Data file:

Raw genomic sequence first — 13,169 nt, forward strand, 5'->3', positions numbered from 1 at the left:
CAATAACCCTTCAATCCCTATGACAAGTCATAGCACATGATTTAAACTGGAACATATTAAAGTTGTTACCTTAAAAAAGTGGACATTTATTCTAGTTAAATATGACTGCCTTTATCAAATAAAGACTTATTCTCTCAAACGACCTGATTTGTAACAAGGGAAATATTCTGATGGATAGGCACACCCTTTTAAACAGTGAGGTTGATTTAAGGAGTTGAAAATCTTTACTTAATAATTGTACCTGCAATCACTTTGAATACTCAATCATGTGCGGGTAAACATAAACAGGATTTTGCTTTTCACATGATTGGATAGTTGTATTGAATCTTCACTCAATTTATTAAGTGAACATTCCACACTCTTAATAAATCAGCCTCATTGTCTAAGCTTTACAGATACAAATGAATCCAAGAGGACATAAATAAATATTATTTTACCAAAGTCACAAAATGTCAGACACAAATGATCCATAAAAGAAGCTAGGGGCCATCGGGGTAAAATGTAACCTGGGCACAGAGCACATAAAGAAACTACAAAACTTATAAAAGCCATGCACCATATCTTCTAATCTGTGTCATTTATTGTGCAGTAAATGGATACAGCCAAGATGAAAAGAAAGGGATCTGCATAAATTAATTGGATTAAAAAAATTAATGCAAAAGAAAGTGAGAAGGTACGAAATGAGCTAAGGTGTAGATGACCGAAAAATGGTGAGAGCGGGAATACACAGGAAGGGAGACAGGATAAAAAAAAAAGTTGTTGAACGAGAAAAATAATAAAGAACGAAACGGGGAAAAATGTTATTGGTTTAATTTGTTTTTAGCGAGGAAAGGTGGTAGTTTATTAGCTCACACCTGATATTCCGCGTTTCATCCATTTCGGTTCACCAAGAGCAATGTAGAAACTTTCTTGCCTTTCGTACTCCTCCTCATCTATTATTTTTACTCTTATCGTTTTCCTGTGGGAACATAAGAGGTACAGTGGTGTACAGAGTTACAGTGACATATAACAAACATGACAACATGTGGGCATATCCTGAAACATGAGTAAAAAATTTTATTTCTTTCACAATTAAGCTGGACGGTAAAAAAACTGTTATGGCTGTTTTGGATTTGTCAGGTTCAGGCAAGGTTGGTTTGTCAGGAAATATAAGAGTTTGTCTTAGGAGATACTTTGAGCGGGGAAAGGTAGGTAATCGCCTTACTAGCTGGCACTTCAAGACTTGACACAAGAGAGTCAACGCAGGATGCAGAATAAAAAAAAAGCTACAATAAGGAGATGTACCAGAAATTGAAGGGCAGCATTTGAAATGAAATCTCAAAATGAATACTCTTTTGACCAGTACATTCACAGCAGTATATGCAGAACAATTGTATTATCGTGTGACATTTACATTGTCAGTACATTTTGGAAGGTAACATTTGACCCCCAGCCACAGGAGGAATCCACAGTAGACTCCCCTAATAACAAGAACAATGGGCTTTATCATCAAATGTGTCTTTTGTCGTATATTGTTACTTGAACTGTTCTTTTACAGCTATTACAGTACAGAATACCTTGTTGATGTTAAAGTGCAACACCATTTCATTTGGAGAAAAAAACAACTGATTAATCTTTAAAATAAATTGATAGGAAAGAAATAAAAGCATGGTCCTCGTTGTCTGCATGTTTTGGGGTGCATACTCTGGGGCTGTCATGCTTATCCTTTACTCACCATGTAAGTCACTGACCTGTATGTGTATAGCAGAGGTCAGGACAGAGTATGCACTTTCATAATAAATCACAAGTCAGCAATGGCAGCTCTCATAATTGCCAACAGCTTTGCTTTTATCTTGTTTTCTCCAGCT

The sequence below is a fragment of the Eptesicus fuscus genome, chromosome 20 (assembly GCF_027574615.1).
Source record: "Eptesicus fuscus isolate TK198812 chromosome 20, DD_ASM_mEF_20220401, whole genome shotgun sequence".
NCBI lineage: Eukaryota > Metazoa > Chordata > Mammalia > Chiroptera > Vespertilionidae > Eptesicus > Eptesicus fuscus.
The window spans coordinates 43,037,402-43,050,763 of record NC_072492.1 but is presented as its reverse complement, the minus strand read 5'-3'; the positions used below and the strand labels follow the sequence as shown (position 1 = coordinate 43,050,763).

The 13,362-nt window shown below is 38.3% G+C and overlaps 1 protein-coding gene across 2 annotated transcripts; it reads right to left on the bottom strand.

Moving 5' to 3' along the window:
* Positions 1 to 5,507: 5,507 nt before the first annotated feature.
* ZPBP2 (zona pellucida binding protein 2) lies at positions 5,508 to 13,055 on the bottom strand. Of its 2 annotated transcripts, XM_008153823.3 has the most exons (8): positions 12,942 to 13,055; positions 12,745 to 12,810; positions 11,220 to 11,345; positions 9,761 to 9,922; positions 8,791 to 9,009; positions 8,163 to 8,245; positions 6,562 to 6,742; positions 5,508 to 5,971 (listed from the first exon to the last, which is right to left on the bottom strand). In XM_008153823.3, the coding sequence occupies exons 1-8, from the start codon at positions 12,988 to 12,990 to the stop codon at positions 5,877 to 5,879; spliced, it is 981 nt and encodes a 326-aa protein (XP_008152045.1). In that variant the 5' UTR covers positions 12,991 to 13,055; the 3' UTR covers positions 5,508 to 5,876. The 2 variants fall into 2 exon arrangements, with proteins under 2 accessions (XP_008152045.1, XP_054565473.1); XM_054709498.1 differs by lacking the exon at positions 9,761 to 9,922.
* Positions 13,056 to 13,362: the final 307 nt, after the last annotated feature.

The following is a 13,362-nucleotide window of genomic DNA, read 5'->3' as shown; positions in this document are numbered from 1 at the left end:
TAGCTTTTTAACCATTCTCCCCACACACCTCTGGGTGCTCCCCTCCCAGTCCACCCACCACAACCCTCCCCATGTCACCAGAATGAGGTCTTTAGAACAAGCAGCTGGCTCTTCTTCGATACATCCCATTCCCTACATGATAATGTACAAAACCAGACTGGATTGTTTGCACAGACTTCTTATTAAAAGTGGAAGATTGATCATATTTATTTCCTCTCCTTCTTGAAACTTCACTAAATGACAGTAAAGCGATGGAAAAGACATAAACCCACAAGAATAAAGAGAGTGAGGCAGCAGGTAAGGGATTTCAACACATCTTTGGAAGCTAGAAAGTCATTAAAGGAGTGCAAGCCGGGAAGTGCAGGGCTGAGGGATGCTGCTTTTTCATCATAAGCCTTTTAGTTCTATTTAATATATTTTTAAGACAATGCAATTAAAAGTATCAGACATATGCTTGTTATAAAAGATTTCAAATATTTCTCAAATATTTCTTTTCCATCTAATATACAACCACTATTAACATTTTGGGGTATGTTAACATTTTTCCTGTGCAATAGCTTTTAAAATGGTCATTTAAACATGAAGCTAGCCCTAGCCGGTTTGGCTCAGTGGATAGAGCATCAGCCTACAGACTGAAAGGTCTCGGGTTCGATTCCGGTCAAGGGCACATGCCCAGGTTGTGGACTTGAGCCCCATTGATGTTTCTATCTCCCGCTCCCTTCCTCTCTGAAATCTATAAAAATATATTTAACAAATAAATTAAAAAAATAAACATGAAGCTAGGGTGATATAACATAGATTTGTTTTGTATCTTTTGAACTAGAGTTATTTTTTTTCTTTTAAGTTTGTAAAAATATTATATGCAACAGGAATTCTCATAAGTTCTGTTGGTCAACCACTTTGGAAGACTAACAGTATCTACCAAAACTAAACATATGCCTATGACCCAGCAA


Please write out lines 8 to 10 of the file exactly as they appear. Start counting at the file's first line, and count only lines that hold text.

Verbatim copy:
Moving 5' to 3' along the window:
* Positions 1 to 5,507: 5,507 nt before the first annotated feature.
* ZPBP2 (zona pellucida binding protein 2) lies at positions 5,508 to 13,055 on the bottom strand. Of its 2 annotated transcripts, XM_008153823.3 has the most exons (8): positions 12,942 to 13,055; positions 12,745 to 12,810; positions 11,220 to 11,345; positions 9,761 to 9,922; positions 8,791 to 9,009; positions 8,163 to 8,245; positions 6,562 to 6,742; positions 5,508 to 5,971 (listed from the first exon to the last, which is right to left on the bottom strand). In XM_008153823.3, the coding sequence occupies exons 1-8, from the start codon at positions 12,988 to 12,990 to the stop codon at positions 5,877 to 5,879; spliced, it is 981 nt and encodes a 326-aa protein (XP_008152045.1). In that variant the 5' UTR covers positions 12,991 to 13,055; the 3' UTR covers positions 5,508 to 5,876. The 2 variants fall into 2 exon arrangements, with proteins under 2 accessions (XP_008152045.1, XP_054565473.1); XM_054709498.1 differs by lacking the exon at positions 9,761 to 9,922.